My analog tape epiphany

This morning I got out a bunch of my old analog tape recordings and listened to them. They were recorded between the late 70’s and late 90’s, on various formats, but mostly 1/4" 8-track and cassette Portastudio-style format. I was completely blown away – not by my “artistry” which is certainly minimal, but by the sound.

In the old tape vs digital debates, I’m something of a neutral observer – they both have their merits, as well as drawbacks. I may be rethinking that now.

These recordings were certainly not “brite” but neither were they “dark” or muffled in any way. I seem to recall the cassette formats usually topped out at 13kHz, not to mention limitations due to tape speed and tape width. But these sounded much better than most if not all of my digital recordings.

Not a matter of limiting/loudness maximizing, either, because for the most part I don’t use those techniques (other than some bus compression on the occasional Rock tune).

Maybe it’s just a psychological effect, from being exposed to something you haven’t heard in quite some time. But I don’t think so… One thing I noticed is that on these old tapes, I can actually hear everything… on a lot of my digital recordings, often I can’t hear certain parts – not because they’re buried in the mix, but more because there’s a lot of masking going on. I don’t know enough about the difference between tape and digital to know why this is so.

So out of curiosity I looked around for prices on used multi-track tape machines. They weren’t as high as I expected, even for such workhorses as an Otari MTR90 or Studer A800 series. What I did find is that biggest problem with an analog tape setup is finding the tape itself.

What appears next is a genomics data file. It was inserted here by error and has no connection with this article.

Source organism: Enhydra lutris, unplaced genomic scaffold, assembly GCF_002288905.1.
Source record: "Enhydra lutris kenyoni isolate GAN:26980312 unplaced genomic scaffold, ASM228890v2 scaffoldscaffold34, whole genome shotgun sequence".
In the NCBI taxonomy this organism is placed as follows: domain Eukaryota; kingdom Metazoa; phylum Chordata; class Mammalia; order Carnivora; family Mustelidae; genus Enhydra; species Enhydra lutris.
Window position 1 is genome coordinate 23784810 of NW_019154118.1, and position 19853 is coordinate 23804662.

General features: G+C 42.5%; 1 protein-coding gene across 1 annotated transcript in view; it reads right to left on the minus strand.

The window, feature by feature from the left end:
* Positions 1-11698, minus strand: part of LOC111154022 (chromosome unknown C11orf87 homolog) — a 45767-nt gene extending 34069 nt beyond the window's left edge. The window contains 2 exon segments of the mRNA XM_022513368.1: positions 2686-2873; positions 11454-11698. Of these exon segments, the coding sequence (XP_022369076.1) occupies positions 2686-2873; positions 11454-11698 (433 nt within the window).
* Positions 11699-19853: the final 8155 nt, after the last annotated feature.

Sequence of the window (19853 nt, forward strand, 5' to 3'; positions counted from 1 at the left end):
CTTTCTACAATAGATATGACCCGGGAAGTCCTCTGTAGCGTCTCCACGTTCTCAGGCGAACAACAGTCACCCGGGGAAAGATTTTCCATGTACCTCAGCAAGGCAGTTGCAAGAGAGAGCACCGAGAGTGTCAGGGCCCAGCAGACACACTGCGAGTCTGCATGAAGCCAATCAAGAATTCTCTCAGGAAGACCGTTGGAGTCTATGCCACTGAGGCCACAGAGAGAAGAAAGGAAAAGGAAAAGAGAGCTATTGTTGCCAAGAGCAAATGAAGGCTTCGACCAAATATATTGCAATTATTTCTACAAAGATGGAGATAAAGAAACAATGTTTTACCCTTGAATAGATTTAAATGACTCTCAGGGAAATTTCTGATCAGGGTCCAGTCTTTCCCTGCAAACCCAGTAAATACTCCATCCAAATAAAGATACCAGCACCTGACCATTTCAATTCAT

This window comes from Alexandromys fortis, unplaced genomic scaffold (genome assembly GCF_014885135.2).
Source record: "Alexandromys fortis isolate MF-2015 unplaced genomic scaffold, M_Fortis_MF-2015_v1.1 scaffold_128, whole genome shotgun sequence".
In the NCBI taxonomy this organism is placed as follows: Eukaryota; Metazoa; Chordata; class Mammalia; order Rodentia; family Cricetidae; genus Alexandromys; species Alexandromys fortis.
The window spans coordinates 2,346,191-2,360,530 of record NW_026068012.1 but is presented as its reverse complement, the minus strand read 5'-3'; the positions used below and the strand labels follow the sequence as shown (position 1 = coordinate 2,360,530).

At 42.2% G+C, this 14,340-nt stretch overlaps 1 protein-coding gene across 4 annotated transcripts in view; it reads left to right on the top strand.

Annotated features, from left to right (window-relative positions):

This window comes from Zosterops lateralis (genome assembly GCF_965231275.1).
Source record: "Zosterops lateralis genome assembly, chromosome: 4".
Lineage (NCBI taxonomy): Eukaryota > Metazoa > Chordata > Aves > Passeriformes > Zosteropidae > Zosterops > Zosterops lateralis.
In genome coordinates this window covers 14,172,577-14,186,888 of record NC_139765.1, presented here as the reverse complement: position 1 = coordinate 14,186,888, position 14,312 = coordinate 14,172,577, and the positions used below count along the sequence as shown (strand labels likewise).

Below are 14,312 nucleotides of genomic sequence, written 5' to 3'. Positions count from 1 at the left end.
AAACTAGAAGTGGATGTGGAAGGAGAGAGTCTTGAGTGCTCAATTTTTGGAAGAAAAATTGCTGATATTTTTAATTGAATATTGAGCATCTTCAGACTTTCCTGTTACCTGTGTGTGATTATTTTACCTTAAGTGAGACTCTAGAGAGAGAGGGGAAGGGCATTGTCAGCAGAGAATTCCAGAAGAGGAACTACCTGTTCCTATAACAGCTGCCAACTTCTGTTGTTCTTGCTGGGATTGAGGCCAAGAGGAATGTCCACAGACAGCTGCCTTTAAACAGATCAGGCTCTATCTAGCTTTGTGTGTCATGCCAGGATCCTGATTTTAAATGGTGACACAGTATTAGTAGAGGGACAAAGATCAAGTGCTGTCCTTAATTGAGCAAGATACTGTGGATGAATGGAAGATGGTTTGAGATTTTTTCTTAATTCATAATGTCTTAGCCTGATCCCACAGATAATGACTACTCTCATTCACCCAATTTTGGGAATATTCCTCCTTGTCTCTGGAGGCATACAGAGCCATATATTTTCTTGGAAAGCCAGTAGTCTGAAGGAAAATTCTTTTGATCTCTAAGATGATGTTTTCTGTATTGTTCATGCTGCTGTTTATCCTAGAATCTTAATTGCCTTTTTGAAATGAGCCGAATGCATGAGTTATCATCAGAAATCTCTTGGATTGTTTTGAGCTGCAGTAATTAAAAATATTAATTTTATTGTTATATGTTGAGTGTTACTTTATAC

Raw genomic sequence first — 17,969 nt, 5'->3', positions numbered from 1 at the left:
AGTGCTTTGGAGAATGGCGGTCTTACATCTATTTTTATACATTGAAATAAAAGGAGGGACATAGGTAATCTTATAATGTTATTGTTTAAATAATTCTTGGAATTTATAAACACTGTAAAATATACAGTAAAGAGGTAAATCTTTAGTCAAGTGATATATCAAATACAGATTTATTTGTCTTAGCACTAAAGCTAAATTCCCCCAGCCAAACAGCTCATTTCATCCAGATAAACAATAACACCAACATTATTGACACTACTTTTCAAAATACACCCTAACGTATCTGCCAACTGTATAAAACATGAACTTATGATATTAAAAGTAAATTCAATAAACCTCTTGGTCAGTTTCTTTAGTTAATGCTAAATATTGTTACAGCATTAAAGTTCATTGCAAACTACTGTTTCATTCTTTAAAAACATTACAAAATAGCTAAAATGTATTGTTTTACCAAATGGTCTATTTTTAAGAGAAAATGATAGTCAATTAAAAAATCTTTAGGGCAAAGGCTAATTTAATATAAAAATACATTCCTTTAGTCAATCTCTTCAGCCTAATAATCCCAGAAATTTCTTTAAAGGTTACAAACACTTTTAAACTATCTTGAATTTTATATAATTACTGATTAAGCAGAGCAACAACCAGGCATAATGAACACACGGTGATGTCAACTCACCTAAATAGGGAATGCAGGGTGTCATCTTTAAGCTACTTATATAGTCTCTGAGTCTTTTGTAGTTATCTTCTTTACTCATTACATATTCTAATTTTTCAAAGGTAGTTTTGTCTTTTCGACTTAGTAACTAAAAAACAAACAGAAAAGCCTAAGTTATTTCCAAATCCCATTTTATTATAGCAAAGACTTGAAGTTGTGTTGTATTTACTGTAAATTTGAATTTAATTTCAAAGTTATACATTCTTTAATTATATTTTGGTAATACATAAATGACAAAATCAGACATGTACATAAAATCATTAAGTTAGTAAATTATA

You used to be able to buy reel tape versions of major releases. They were incredible.

One of the techniques I employ to try to get a bit of warmth into a mix (apart from trying to record a warm sound!) is to use a small amount of low pass filtering on certain parts. Everyone goes on about high pass filtering on stuff to stop the low end from building up into mud but equally subtle low pass filtering can help with the over bright results DAW recording can bring.

The trouble and beauty with digital recording is that what you hear is what you get, no matter how many replays you do it’s always exactly the same this can be a blessing and a curse at the same time.

In the tape days you could actually hear the top end being modified not just from the initial pass to tape but on subsequent multiple replays, also tape does compress at the top to a greater or lesser extent depending on level.

Everything is relative so having over bright drum overheads will lead to over bright guitars etc…

I’m talking about putting a shelf EQ on parts that maybe starts about 2 to 5 Khz and is around 1 to 2dB down at 16 to 20 Khz depending. It’s an interesting thing to try.

It’s interesting also to note that all these analogue systems employ a form of emphasis and de emphasis in the record replay system so records use RIAA cutting the bottom and boosting the top and the opposite on replay thus restoring the bottom to the detriment of turntable rumble and cutting the top to the benefit of reduced crackle. Tape uses a similar system, usually NAB by boosting the high frequencies on record above 4 or 4.5Khz to compensate for the head/tape losses.

I’ve talked recently with my former studio business partner from the 1980s, he has a bunch of our collaborative works on reel still filed and archived carefully, we’ve tried to plan some time to get together and dump them into our respective daws and then further archive/process/whatever… but hard to sync our schedules. He still has a host of old tape machines, as part of his gig is doing format conversions for people. I’ve been thinking about borrowing one of his half inch two or three tracks and using that to mix down to out of Cubase, back through my analog board. Only problem is they are like washing machine sized machines… Definitely going to warm things up.

All the same, I am quite happy with what I get ITB and alternately, real time recording through my Mackie to another machine running Wavelab… even that changes things up noticeably.